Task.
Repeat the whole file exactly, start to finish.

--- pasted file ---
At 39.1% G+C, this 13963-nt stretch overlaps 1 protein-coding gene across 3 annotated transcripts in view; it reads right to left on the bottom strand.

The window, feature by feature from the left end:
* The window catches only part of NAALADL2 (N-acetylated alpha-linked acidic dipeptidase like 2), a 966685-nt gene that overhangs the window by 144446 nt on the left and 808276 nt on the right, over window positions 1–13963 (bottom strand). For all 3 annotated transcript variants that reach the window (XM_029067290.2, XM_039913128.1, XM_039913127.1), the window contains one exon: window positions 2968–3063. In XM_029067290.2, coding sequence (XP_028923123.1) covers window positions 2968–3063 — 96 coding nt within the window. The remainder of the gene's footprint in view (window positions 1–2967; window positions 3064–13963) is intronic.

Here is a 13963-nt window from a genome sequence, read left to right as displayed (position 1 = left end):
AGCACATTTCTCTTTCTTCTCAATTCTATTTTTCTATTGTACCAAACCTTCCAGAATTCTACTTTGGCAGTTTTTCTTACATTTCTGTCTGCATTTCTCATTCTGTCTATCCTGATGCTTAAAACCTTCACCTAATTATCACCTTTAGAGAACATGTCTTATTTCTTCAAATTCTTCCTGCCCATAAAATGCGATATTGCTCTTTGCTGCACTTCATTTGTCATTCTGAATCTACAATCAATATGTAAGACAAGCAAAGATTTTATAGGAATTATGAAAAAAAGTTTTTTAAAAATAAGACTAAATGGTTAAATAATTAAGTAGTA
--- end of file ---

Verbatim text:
At 39.1% G+C, this 13963-nt stretch overlaps 1 protein-coding gene across 3 annotated transcripts in view; it reads right to left on the bottom strand.

The window, feature by feature from the left end:
* The window catches only part of NAALADL2 (N-acetylated alpha-linked acidic dipeptidase like 2), a 966685-nt gene that overhangs the window by 144446 nt on the left and 808276 nt on the right, over window positions 1–13963 (bottom strand). For all 3 annotated transcript variants that reach the window (XM_029067290.2, XM_039913128.1, XM_039913127.1), the window contains one exon: window positions 2968–3063. In XM_029067290.2, coding sequence (XP_028923123.1) covers window positions 2968–3063 — 96 coding nt within the window. The remainder of the gene's footprint in view (window positions 1–2967; window positions 3064–13963) is intronic.

Here is a 13963-nt window from a genome sequence, read left to right as displayed (position 1 = left end):
AGCACATTTCTCTTTCTTCTCAATTCTATTTTTCTATTGTACCAAACCTTCCAGAATTCTACTTTGGCAGTTTTTCTTACATTTCTGTCTGCATTTCTCATTCTGTCTATCCTGATGCTTAAAACCTTCACCTAATTATCACCTTTAGAGAACATGTCTTATTTCTTCAAATTCTTCCTGCCCATAAAATGCGATATTGCTCTTTGCTGCACTTCATTTGTCATTCTGAATCTACAATCAATATGTAAGACAAGCAAAGATTTTATAGGAATTATGAAAAAAAGTTTTTTAAAAATAAGACTAAATGGTTAAATAATTAAGTAGTA